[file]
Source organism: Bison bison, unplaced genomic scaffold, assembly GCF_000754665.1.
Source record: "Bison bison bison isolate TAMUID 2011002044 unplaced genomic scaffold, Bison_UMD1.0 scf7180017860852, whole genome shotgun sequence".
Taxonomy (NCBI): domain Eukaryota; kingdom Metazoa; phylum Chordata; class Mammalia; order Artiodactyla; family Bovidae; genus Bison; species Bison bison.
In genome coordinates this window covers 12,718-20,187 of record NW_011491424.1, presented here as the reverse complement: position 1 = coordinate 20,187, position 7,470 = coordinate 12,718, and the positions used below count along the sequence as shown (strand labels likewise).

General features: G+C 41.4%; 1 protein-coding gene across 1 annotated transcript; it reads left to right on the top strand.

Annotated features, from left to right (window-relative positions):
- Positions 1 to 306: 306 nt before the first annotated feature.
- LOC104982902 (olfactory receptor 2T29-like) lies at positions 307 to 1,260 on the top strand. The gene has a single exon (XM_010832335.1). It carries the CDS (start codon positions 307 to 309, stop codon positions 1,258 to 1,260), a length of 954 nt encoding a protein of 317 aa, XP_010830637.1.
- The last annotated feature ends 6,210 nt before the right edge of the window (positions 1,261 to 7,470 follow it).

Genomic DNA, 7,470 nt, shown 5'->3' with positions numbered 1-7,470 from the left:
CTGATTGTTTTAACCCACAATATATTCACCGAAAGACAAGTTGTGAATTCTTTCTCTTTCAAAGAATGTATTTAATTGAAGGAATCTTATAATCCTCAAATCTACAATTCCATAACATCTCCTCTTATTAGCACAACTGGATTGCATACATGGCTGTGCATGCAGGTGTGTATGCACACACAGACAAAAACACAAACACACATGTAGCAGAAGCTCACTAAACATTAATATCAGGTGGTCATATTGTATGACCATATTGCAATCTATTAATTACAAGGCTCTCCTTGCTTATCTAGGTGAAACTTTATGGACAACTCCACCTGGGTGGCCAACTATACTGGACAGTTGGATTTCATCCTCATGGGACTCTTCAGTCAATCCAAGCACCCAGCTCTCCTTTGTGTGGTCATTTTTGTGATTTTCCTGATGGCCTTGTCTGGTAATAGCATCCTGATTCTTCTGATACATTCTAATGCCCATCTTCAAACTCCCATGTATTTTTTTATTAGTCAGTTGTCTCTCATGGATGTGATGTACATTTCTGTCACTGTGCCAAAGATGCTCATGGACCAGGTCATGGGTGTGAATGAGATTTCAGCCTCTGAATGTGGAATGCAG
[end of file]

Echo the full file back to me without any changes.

Source organism: Bison bison, unplaced genomic scaffold, assembly GCF_000754665.1.
Source record: "Bison bison bison isolate TAMUID 2011002044 unplaced genomic scaffold, Bison_UMD1.0 scf7180017860852, whole genome shotgun sequence".
Taxonomy (NCBI): domain Eukaryota; kingdom Metazoa; phylum Chordata; class Mammalia; order Artiodactyla; family Bovidae; genus Bison; species Bison bison.
In genome coordinates this window covers 12,718-20,187 of record NW_011491424.1, presented here as the reverse complement: position 1 = coordinate 20,187, position 7,470 = coordinate 12,718, and the positions used below count along the sequence as shown (strand labels likewise).

General features: G+C 41.4%; 1 protein-coding gene across 1 annotated transcript; it reads left to right on the top strand.

Annotated features, from left to right (window-relative positions):
- Positions 1 to 306: 306 nt before the first annotated feature.
- LOC104982902 (olfactory receptor 2T29-like) lies at positions 307 to 1,260 on the top strand. The gene has a single exon (XM_010832335.1). It carries the CDS (start codon positions 307 to 309, stop codon positions 1,258 to 1,260), a length of 954 nt encoding a protein of 317 aa, XP_010830637.1.
- The last annotated feature ends 6,210 nt before the right edge of the window (positions 1,261 to 7,470 follow it).

Genomic DNA, 7,470 nt, shown 5'->3' with positions numbered 1-7,470 from the left:
CTGATTGTTTTAACCCACAATATATTCACCGAAAGACAAGTTGTGAATTCTTTCTCTTTCAAAGAATGTATTTAATTGAAGGAATCTTATAATCCTCAAATCTACAATTCCATAACATCTCCTCTTATTAGCACAACTGGATTGCATACATGGCTGTGCATGCAGGTGTGTATGCACACACAGACAAAAACACAAACACACATGTAGCAGAAGCTCACTAAACATTAATATCAGGTGGTCATATTGTATGACCATATTGCAATCTATTAATTACAAGGCTCTCCTTGCTTATCTAGGTGAAACTTTATGGACAACTCCACCTGGGTGGCCAACTATACTGGACAGTTGGATTTCATCCTCATGGGACTCTTCAGTCAATCCAAGCACCCAGCTCTCCTTTGTGTGGTCATTTTTGTGATTTTCCTGATGGCCTTGTCTGGTAATAGCATCCTGATTCTTCTGATACATTCTAATGCCCATCTTCAAACTCCCATGTATTTTTTTATTAGTCAGTTGTCTCTCATGGATGTGATGTACATTTCTGTCACTGTGCCAAAGATGCTCATGGACCAGGTCATGGGTGTGAATGAGATTTCAGCCTCTGAATGTGGAATGCAG